It has always astounded me that Bundy used his real name when introducing himself to victims. It wouldn’t have been such a big deal if the victims were isolated, but when he was seeking out women at Lake Sammamish in the summer of 1974, he gave his name to several women. Most of those women didn’t leave the location with him and were able to report him to the police after Janice Ott & Denise Naslund were discovered missing.
This type of bravado in the face of potential witnesses aligns with standard psychopathic behavior. The individual committing the crimes believes he’s can outsmart police. It thrills him to dangle identifying information before authorities and to still get away with his crimes. Psychopaths don’t experience fear the way most of us do. They constantly need more and more risk (much like an addict, which described Bundy perfectly) to experience any kind of excitement.
One thing Ted did love was being noticed. He enjoyed being the center of attention among his peers. No doubt this was another reason he used his first name when other people could hear him. He wanted the notoriety, but didn’t want to be caught. While other killers write to the media or call the police to get famous, Bundy wanted a different type of notoriety. He clearly got aroused from seeing his name in the newspaper or on television because he was the only person who knew he was to blame.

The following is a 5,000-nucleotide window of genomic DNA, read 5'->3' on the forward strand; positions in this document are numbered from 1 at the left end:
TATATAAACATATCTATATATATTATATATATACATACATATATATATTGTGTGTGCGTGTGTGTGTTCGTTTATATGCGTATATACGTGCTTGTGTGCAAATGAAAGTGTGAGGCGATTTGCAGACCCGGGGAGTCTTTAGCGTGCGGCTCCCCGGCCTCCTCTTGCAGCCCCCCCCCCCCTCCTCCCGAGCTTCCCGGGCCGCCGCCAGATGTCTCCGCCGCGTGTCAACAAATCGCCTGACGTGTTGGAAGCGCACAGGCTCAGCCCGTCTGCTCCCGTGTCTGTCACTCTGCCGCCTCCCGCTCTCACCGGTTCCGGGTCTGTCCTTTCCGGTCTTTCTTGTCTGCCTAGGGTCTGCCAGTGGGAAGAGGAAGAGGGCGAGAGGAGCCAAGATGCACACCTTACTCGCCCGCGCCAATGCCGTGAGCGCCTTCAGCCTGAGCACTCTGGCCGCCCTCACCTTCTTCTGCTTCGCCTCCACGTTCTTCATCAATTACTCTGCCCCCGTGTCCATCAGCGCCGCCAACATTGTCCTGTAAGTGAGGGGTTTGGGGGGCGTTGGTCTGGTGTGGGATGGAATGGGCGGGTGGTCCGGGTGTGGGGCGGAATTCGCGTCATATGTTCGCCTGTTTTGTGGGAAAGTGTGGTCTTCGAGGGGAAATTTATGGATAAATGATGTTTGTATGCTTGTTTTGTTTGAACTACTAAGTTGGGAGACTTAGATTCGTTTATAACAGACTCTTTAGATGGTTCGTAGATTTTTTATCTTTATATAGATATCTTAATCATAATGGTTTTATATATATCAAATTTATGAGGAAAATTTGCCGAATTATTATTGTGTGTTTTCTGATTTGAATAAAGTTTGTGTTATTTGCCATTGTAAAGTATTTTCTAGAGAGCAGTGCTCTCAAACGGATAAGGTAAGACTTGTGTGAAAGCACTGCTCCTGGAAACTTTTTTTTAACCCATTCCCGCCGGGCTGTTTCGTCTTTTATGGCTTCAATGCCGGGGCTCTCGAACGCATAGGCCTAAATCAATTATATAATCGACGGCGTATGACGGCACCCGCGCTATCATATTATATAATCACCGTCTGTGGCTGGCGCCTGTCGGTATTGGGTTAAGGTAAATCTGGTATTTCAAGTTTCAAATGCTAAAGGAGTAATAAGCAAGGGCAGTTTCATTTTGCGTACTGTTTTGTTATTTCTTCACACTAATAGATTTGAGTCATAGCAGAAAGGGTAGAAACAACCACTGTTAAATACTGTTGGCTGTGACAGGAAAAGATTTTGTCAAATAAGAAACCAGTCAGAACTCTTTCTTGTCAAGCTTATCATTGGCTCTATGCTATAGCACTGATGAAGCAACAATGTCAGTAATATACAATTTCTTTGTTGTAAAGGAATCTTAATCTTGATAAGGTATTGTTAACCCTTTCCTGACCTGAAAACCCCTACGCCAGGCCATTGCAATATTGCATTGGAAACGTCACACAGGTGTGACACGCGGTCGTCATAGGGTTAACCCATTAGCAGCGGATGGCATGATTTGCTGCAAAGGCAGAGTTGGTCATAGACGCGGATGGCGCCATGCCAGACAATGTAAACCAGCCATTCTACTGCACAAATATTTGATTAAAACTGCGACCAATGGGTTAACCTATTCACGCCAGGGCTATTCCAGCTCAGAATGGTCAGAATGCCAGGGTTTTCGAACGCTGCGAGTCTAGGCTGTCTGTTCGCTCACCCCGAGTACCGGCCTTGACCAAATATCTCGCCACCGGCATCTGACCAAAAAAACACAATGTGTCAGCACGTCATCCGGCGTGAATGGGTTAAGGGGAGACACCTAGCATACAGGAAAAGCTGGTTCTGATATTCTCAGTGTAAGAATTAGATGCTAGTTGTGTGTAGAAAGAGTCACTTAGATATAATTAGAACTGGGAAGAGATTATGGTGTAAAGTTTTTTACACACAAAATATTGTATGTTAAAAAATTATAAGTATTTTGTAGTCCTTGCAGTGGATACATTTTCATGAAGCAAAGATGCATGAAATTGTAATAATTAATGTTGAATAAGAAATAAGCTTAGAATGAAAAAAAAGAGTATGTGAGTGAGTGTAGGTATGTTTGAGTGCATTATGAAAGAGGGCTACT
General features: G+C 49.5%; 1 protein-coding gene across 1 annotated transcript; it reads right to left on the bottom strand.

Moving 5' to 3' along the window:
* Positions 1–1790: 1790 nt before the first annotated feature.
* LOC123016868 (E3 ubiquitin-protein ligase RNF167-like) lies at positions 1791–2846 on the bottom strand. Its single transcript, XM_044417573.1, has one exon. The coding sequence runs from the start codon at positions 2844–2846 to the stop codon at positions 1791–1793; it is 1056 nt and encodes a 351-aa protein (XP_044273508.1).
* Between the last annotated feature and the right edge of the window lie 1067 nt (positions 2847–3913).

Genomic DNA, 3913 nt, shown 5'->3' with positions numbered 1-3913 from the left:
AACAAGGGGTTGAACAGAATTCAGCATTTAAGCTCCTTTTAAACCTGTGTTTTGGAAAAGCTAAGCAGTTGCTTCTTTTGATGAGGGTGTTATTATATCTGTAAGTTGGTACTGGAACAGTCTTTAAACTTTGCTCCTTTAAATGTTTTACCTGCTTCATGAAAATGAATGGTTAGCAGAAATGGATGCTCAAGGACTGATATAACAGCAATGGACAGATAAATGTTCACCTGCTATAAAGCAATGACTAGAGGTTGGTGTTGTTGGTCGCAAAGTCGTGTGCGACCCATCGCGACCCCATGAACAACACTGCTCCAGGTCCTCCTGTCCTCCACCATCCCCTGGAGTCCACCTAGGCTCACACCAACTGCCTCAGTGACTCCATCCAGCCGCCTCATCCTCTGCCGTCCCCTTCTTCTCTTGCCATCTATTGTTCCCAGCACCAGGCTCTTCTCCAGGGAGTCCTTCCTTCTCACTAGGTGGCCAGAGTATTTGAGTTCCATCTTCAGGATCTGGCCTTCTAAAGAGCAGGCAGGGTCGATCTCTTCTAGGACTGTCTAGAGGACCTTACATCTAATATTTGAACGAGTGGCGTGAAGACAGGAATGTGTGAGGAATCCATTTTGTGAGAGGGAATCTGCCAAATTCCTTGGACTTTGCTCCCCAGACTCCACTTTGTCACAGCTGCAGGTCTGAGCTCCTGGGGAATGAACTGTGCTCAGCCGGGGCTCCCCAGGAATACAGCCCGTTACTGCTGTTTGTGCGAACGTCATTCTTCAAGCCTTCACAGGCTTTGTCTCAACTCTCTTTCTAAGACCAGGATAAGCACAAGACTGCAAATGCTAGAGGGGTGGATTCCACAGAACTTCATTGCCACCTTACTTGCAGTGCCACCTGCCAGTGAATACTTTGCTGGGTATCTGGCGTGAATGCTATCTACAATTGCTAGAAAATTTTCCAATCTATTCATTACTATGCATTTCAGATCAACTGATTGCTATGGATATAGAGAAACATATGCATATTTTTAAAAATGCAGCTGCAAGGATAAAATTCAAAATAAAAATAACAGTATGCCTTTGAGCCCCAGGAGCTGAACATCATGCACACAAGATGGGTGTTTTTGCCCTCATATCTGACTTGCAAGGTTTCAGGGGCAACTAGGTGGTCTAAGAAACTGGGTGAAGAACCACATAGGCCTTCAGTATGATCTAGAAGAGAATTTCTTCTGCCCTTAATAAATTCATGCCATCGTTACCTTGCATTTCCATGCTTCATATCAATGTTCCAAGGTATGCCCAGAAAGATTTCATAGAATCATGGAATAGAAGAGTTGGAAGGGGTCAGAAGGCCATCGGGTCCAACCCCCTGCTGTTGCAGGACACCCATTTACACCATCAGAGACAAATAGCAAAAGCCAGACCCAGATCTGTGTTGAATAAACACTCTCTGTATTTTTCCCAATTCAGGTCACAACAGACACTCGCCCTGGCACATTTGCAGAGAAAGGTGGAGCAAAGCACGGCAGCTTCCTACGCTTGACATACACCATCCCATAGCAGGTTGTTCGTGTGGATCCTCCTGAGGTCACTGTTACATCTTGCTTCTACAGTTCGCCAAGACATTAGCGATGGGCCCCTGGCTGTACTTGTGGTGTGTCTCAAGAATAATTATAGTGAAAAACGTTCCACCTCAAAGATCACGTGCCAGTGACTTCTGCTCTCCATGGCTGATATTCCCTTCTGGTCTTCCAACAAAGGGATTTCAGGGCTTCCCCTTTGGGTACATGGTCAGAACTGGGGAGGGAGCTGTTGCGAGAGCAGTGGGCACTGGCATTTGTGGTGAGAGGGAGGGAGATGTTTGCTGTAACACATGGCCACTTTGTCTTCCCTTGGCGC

What Ted didn’t know was his girlfriend in Washington State turned him in twice and his coworker (Ann Rule) turned him too. Ted didn’t think people noticed each other or missed a person when they weren’t around. He didn’t understand how giving his name could have been a bad idea because his grasp on reality was muddled. However, it explains how he was eventually caught. Thank goodness for small wonders and in this case, a big mistake.